Sverre Johnsen said...

No, remarkably he doesn't. It's also a bit embarrassing that we don't mention the move in our book but after all we didn't recommend taking on b6 (even if Vlatko did so in a 1988 game).

8...Bf5 is Black's most popular move and Black scores a nice 74% with it in 66 games. This seems to be roughly the same in those games where both players are rated above 2300. It must be said that these scores are fairly typical for the entire 7.Qxb6 line (Black's overall score after 8.Na3 is 73%).

Anonymous said...

What are your thoughts on Andrew Martin's London System DVD by Foxy Openings and Nigel Davies' London System DVD by Chessbase?

Sverre Johnsen said...

I may be old-fashioned but opening DVDs don't excite me much. I spend too much time with my PC and prefer to relax with a good book. DVDs also tend to contain too little information per buck (compared to books at least). I really don't know why that is. It wouldn't be hard to include well organized ChessBase files but this is quite rare - maybe DVDs are intended to be watched on TV?

As for these two particular London DVDs, I only learned about Davies' a week ago or so, and have not ordered it yet (maybe I will today). Davies is an honest worker and good at communicating his knowledge - at least on paper, so I expect it to be of at least decent quality (as all of his works are) and wouldn't be surprised if it's excellent.

Martin's CD I bought a year ago or so, but I have not got around to watch it yet! This would never have happened with a book. I started watching it a couple of times but never lasted more than 15 minutes or so. The problem is not Martin's presentation - he is engaging and professional - it's more that I don't really expect to learn anything new and have better ways of spending my time. You can hardly blame a professional chess author for being too productive. Martin needs his monthly income as we all do and is a good writer and chess teacher. Nevertheless I find most of his recent products lacking in depth and research.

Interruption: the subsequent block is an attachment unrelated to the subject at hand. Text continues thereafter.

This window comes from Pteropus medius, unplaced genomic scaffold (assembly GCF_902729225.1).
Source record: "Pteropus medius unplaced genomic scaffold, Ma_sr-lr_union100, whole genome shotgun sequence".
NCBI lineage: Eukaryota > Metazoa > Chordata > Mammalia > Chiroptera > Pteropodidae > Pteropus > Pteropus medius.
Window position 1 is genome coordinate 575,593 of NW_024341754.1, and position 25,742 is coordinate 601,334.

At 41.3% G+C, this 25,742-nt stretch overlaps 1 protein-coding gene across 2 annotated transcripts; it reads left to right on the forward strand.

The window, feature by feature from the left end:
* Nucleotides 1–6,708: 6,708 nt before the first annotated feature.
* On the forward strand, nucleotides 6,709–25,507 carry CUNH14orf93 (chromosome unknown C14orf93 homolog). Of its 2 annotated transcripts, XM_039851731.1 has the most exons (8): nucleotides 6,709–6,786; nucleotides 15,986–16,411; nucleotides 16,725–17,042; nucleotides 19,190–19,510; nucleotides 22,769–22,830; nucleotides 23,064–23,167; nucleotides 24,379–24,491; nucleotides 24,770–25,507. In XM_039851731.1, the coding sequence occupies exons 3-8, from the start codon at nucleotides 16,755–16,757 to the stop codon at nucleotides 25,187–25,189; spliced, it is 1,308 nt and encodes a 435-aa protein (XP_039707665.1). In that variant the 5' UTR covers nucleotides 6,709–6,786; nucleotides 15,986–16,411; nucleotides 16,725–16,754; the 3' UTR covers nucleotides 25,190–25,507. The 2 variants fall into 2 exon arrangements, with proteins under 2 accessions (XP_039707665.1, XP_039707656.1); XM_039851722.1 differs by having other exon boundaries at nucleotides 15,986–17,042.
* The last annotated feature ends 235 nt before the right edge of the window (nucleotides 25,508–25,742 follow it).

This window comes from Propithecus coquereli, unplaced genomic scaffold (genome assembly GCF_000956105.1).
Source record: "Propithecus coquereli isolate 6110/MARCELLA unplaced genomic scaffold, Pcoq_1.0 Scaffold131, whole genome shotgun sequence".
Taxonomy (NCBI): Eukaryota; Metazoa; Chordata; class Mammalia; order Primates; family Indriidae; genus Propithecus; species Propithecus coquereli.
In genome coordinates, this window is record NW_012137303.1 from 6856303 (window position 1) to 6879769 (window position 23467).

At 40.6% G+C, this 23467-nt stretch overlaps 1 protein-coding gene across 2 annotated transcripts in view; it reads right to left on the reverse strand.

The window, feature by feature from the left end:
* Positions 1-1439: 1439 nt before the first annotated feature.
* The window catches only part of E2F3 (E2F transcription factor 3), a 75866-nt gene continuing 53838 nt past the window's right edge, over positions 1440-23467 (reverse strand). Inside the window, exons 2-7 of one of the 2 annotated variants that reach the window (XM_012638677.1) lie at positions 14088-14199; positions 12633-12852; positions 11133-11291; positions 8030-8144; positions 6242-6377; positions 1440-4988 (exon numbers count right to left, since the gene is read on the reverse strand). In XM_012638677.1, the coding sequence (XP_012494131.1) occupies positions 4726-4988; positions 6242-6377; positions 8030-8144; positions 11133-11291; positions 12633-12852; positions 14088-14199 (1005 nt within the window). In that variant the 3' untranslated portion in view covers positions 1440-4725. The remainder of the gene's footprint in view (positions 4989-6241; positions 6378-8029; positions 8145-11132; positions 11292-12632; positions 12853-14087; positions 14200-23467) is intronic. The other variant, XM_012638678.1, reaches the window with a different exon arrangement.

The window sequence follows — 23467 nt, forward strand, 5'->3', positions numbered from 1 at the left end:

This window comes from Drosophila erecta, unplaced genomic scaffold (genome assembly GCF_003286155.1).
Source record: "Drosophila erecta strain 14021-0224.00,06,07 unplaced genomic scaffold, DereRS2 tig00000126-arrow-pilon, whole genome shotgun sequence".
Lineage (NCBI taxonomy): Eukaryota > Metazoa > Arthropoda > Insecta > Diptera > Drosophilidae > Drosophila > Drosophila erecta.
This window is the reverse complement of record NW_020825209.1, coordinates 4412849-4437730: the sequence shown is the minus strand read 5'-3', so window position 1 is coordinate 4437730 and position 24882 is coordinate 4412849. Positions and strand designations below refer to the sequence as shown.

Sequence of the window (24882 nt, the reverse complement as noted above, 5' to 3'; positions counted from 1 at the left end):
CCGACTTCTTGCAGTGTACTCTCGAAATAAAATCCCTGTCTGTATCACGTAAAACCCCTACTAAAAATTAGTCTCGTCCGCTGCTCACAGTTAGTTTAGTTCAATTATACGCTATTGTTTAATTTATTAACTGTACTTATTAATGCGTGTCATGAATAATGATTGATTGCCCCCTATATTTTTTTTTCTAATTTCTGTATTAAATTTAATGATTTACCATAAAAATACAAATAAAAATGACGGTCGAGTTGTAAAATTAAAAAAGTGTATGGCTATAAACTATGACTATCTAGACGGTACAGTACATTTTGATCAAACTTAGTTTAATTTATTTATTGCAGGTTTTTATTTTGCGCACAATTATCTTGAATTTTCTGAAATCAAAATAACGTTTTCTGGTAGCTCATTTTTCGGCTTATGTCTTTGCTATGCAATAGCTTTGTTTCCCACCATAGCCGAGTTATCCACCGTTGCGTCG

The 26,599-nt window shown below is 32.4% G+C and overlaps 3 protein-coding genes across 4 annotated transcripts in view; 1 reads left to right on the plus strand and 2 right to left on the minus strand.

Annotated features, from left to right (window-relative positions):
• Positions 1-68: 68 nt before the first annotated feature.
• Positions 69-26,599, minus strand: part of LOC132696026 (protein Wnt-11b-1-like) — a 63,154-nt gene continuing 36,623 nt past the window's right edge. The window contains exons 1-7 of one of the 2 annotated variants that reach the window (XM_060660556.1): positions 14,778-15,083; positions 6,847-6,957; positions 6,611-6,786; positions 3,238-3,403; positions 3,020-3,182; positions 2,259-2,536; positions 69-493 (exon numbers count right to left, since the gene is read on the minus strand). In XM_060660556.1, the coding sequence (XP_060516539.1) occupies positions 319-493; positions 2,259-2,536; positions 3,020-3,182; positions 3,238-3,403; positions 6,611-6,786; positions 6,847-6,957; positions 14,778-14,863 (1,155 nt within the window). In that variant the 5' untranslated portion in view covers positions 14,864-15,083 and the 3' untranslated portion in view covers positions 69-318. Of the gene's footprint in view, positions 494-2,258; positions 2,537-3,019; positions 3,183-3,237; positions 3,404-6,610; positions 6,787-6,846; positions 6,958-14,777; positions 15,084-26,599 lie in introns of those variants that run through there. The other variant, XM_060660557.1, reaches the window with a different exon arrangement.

But of course you never know. I honestly hope that Gambit will allow me to update "Win with the London System" in a not too distant future (5 years from now maybe?) and when that happens I will consult all available sources, including these two DVDs.

For the moment there are a few chess subjects that engage me more than the London system does - primarily the Dutch Stonewall!

Anonymous said...

I'm surprised you've had Andrew Martin's London System DVD for a year and haven't watched the whole thing yet. I thought by now you would be itching to know what is on the DVD. There isn't that much new to learn from the DVD if you know everything from Win with the London System except for one line. Martin analyzes the idea of playing Nd2 instead of Nc3 to accelerate the Queenside attack in the line line 1 d4 d5 2 Bf4 Bf5 3 c4 c6 4 e3 e6 5 Qb3 Qb6 6 c5 Qxb3 7 axb3 Nd7 8 b4 a6 (This isn't the move-order Martin uses on the DVD but I think this is the most accurate move-order). Martin uses several of the same illustrative games that Win with the London System uses so I think it would be fair to say that Martin's DVD is kind of like Win with the London System's illustrative games section, the main difference being that Win with the London System has a lot more illustrative games and more notes (advantages of a book). Both Martin's DVD and Win with the London System's illustrative games section don't concern themselves too much with teaching the optimal move-orders. The goal is for the student to understand the main ideas.